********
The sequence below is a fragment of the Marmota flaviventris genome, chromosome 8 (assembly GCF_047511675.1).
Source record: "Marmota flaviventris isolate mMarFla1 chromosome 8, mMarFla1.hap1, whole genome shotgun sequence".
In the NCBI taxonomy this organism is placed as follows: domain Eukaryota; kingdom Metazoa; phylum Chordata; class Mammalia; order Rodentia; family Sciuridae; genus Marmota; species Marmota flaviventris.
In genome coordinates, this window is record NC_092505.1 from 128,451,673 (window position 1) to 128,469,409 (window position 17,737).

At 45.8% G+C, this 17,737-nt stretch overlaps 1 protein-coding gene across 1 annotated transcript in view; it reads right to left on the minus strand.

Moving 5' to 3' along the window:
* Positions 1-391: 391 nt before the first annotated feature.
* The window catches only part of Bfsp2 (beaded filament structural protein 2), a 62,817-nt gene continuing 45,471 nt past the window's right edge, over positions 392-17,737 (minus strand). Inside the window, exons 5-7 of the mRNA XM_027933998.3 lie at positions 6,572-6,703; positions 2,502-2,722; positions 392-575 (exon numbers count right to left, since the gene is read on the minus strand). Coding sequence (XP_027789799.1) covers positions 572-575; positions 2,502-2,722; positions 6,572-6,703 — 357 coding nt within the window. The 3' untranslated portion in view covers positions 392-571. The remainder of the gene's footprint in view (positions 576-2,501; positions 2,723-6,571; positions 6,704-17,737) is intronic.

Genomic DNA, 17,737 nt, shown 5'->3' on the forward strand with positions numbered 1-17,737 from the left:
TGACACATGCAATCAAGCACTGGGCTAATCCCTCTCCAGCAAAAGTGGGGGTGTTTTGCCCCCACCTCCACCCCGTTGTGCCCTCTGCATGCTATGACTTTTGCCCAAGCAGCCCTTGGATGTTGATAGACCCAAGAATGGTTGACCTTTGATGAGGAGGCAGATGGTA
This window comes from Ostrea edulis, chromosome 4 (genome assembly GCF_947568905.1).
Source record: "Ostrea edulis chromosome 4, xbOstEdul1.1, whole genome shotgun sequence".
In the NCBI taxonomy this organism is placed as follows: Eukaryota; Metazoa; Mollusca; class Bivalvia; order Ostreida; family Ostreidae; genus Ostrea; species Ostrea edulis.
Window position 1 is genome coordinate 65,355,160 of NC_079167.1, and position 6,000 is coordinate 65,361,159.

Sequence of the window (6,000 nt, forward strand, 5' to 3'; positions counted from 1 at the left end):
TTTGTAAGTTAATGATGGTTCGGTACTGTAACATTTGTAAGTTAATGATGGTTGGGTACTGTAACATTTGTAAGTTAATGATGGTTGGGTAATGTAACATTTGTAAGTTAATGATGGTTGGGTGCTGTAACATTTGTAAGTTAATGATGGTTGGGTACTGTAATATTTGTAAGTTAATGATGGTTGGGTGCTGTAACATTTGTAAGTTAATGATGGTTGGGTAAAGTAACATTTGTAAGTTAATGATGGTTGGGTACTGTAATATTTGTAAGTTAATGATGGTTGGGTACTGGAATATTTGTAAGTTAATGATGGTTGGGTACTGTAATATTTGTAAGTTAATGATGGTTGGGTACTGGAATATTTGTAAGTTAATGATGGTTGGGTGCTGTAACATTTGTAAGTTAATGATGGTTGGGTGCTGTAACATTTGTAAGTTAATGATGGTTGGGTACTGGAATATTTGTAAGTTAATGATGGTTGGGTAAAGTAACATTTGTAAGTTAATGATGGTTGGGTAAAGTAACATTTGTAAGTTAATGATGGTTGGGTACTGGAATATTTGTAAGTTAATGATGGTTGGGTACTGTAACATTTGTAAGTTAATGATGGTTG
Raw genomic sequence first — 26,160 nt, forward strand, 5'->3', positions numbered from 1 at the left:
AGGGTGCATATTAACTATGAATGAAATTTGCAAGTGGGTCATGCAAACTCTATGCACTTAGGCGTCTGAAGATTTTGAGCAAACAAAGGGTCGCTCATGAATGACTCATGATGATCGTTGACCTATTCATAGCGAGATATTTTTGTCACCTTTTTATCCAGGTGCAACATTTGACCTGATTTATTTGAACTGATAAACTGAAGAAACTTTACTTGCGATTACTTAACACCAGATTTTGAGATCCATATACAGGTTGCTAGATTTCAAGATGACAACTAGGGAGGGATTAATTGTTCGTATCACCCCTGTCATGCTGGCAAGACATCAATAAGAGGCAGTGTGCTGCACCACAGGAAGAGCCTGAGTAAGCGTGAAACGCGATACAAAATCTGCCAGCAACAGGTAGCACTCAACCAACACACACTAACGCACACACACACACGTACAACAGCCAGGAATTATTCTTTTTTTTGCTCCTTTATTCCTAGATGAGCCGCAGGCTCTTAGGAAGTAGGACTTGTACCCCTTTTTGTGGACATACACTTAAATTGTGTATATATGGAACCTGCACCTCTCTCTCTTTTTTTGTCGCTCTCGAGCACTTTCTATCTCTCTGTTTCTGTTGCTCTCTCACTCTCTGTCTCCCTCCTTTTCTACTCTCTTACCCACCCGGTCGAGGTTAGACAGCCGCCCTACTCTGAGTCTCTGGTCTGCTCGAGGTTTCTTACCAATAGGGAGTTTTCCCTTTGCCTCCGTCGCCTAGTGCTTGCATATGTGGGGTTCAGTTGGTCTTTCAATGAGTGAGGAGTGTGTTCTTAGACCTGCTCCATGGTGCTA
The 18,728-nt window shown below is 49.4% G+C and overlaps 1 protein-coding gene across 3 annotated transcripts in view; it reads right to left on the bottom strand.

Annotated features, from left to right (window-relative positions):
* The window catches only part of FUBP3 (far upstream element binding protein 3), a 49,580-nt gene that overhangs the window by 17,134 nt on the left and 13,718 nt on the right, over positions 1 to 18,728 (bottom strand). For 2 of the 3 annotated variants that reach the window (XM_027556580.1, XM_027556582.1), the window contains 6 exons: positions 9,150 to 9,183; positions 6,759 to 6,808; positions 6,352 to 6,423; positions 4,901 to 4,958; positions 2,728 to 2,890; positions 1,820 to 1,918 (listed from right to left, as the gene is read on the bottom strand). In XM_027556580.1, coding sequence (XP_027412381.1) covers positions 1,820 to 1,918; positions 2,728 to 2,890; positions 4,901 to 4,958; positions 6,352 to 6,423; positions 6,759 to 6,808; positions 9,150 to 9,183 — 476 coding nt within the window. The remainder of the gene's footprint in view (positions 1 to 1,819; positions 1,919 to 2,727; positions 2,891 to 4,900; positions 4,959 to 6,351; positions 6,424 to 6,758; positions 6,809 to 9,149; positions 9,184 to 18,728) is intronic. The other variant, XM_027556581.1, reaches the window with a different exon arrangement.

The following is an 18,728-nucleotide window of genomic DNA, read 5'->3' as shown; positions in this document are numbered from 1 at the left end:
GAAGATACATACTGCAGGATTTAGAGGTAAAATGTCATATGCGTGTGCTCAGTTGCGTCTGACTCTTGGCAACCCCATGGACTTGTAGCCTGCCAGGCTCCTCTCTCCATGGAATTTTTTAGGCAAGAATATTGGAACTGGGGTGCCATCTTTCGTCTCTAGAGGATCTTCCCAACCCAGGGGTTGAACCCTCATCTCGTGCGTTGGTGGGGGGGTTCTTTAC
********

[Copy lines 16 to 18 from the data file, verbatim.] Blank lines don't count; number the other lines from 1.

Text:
TTTGTAAGTTAATGATGGTTCGGTACTGTAACATTTGTAAGTTAATGATGGTTGGGTACTGTAACATTTGTAAGTTAATGATGGTTGGGTAATGTAACATTTGTAAGTTAATGATGGTTGGGTGCTGTAACATTTGTAAGTTAATGATGGTTGGGTACTGTAATATTTGTAAGTTAATGATGGTTGGGTGCTGTAACATTTGTAAGTTAATGATGGTTGGGTAAAGTAACATTTGTAAGTTAATGATGGTTGGGTACTGTAATATTTGTAAGTTAATGATGGTTGGGTACTGGAATATTTGTAAGTTAATGATGGTTGGGTACTGTAATATTTGTAAGTTAATGATGGTTGGGTACTGGAATATTTGTAAGTTAATGATGGTTGGGTGCTGTAACATTTGTAAGTTAATGATGGTTGGGTGCTGTAACATTTGTAAGTTAATGATGGTTGGGTACTGGAATATTTGTAAGTTAATGATGGTTGGGTAAAGTAACATTTGTAAGTTAATGATGGTTGGGTAAAGTAACATTTGTAAGTTAATGATGGTTGGGTACTGGAATATTTGTAAGTTAATGATGGTTGGGTACTGTAACATTTGTAAGTTAATGATGGTTG
Raw genomic sequence first — 26,160 nt, forward strand, 5'->3', positions numbered from 1 at the left:
AGGGTGCATATTAACTATGAATGAAATTTGCAAGTGGGTCATGCAAACTCTATGCACTTAGGCGTCTGAAGATTTTGAGCAAACAAAGGGTCGCTCATGAATGACTCATGATGATCGTTGACCTATTCATAGCGAGATATTTTTGTCACCTTTTTATCCAGGTGCAACATTTGACCTGATTTATTTGAACTGATAAACTGAAGAAACTTTACTTGCGATTACTTAACACCAGATTTTGAGATCCATATACAGGTTGCTAGATTTCAAGATGACAACTAGGGAGGGATTAATTGTTCGTATCACCCCTGTCATGCTGGCAAGACATCAATAAGAGGCAGTGTGCTGCACCACAGGAAGAGCCTGAGTAAGCGTGAAACGCGATACAAAATCTGCCAGCAACAGGTAGCACTCAACCAACACACACTAACGCACACACACACACGTACAACAGCCAGGAATTATTCTTTTTTTTGCTCCTTTATTCCTAGATGAGCCGCAGGCTCTTAGGAAGTAGGACTTGTACCCCTTTTTGTGGACATACACTTAAATTGTGTATATATGGAACCTGCACCTCTCTCTCTTTTTTTGTCGCTCTCGAGCACTTTCTATCTCTCTGTTTCTGTTGCTCTCTCACTCTCTGTCTCCCTCCTTTTCTACTCTCTTACCCACCCGGTCGAGGTTAGACAGCCGCCCTACTCTGAGTCTCTGGTCTGCTCGAGGTTTCTTACCAATAGGGAGTTTTCCCTTTGCCTCCGTCGCCTAGTGCTTGCATATGTGGGGTTCAGTTGGTCTTTCAATGAGTGAGGAGTGTGTTCTTAGACCTGCTCCATGGTGCTA